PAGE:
From The Heart, Health/Wellness

4 Ways To Help Your Child Cope With Big Life Changes

Marisa Donnelly & son reading, Momish Moments

Life is filled with changes. From relocating your home to starting at a new school, losing a loved one to having your first heartbreak—we all will, inevitably, go through shifts in our lives (both good and bad). However, learning how to move through those changes can be challenging, especially when you’re young. This is why it’s so incredibly important for parents to guide their children if and when these unexpected times occur.

There are many ways to help your child cope with big life changes, but everything starts with empathy. Once you understand what your child is experiencing (and recognize that it’s often heavier for them than it is for you), you can begin to meet them where they are and help them heal. Here are some gentle suggestions to guide you as you (both) move through these tough moments.

Give Them Your Undivided Attention

One of the most powerful ways to help your child cope with big life changes is to be there. Make yourself available (even just as a sounding board) because this lets your child know that they can depend on you, and more importantly, that you care. Providing your child with your undivided attention can make transitions smoother; it can also provide a solid foundation. And creating this solid foundation, especially when your child is young, can give them the confidence to come to you in the future (which is invaluable in the teen years!).

Ultimately, kids need to know that they will be safe, cared for, and loved. Parents can do this by showing their children that they understand their feelings and that it’s normal to experience sadness or fear when something changes. Children also need to be given time to adjust to changes, so giving them the space to move through the change on their own timeline is important, too.

Honor Your Child’s Feelings

During times of change, honor your child’s feelings and involve them in the process of healing. You can do this by asking them for their opinions on decisions, offering meaningful tasks will help them feel in control, and giving them extra attention.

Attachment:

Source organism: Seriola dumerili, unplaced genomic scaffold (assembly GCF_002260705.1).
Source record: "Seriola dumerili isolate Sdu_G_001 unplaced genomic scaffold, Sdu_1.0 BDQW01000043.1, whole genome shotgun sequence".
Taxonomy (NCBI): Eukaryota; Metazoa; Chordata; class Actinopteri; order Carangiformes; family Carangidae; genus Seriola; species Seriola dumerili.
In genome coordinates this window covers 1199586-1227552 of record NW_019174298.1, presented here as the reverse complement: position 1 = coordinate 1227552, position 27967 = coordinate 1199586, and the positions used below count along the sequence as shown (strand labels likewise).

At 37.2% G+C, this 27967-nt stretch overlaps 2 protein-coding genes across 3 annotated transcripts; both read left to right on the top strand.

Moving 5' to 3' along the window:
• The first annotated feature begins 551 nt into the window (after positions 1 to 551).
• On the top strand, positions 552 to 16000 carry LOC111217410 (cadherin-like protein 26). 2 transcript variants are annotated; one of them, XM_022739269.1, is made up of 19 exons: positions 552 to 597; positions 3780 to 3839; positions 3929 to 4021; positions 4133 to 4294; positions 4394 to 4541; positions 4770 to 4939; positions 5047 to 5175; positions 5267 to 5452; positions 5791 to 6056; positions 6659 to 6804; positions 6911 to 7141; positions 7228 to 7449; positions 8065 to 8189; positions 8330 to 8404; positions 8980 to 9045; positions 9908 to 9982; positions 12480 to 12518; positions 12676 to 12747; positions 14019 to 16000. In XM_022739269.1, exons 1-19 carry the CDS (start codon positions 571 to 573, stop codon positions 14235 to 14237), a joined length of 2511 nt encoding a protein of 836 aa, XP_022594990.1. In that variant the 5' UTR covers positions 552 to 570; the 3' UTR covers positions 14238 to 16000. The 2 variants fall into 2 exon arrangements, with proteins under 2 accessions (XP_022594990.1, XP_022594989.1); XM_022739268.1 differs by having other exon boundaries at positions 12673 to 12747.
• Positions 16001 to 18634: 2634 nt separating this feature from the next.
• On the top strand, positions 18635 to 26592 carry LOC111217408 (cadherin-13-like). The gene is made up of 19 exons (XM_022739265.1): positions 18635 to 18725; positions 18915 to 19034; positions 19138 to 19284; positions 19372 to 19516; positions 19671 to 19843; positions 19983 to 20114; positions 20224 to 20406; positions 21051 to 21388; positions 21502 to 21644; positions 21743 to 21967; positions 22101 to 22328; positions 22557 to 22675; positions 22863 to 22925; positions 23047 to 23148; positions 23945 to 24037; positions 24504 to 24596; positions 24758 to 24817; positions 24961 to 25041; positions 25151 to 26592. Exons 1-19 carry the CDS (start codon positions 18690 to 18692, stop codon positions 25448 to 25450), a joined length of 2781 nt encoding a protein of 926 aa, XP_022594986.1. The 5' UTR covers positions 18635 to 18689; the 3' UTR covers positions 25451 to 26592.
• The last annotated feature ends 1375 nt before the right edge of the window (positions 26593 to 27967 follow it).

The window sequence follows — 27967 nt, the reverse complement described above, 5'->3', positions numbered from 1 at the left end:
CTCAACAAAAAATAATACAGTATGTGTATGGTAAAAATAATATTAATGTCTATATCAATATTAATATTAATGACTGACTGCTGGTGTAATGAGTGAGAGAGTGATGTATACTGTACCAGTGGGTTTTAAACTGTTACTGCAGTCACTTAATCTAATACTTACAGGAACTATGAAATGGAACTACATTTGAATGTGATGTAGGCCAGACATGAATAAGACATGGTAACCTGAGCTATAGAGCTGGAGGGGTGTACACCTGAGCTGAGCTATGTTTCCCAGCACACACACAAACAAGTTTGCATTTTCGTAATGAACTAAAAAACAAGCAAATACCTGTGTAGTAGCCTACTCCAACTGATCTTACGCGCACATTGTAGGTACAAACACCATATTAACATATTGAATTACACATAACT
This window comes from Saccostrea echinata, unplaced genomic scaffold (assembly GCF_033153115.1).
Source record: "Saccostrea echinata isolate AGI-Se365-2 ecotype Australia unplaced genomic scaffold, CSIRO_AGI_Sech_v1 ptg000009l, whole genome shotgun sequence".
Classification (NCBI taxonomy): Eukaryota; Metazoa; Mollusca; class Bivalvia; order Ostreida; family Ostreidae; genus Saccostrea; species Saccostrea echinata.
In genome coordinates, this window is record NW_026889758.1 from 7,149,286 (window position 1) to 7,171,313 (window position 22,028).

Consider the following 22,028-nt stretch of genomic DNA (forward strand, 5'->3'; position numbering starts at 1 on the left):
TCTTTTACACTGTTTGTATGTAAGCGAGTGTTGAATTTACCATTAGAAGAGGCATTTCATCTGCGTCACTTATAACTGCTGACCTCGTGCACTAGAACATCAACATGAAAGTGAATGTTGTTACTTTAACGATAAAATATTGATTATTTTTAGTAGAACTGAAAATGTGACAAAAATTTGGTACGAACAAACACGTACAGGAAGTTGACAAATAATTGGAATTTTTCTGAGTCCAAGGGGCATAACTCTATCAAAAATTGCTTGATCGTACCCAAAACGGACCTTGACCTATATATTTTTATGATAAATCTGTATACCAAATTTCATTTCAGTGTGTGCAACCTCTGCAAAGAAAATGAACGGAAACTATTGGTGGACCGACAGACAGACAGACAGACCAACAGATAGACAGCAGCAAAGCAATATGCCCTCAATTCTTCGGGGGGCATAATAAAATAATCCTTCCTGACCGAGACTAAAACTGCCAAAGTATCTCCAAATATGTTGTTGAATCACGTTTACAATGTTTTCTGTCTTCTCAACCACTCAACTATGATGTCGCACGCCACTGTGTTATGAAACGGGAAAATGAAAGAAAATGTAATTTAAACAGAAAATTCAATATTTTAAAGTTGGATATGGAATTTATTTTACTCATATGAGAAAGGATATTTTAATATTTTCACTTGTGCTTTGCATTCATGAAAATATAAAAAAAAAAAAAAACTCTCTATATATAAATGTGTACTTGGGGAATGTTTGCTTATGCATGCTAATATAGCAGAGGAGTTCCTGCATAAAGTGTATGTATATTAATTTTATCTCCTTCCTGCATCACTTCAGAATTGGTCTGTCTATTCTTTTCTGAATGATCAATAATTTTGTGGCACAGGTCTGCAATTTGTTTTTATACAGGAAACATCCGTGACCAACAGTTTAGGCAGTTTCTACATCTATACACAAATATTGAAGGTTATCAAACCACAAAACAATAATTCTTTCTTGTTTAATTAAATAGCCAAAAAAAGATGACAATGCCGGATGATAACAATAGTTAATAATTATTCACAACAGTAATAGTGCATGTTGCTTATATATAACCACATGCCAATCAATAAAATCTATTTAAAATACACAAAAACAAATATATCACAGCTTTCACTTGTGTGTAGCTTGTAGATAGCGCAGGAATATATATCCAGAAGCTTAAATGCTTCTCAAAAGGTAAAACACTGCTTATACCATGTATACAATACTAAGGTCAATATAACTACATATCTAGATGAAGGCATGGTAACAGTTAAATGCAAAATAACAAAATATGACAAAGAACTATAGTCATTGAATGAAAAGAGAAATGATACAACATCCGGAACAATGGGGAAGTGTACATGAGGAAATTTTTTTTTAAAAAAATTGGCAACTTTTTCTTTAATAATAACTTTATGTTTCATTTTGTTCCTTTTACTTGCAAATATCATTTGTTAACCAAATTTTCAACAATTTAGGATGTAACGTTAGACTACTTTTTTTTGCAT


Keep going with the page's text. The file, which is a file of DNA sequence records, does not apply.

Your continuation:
To help your child cope with big life changes, another good idea is to create a consistent and predictable routine. This will provide the safety and security that’s much-needed; it will also combat stress. You may also want to consider teaching some emotional self-regulation skills, too, like guiding breathing, affirmations, or calm-down techniques. 

Create A Peaceful Environment

If you’re moving, trying to settle after a move, or even if you haven’t moved and your child is experiencing feelings of instability or insecurity, try to find ways to make their physical environment more peaceful. Creating a room for your child to call home can be both fun and challenging. From decorating the walls to incorporating their passions, there are countless ways to make their space feel like their own.

A great way to decorate a room for your child is to include the little things. For instance, focus on mementos, favorite colors, or a few statement pieces (like a plush chair or handmade quilt for example). If possible, try to create alignment between their current space and other rooms in the house and/or old rooms or spaces that your child was once comfortable in.

Give Them A Voice 

When it comes to big life shifts, you may struggle to find your way and this translates to your child, too. Make sure that you’re exercising your voice and working on your own mental health so that you can best show up for your children. (You can find out more information on how to cope with a life-changing event as an adult).

Just as you want to find your voice, it’s important to let your child have a say in their daily life, too, especially during these big life changes. When kids feel like they have a say, they’re more empowered and likely to make strong, smart decisions. Children will also feel more secure.

Talking about changes will also help children prepare for the present and the future. By talking through these moments, you can help your child build coping skills. Plus, if you listen to your child and offer reassurance, this will build bonds of empathy and trust. Not only will they feel loved but you’ll both grow closer together. . . and as life inevitably throws things your way, you’ll be able to take them on—together. 

Featured Image Credit: Israel Palacio
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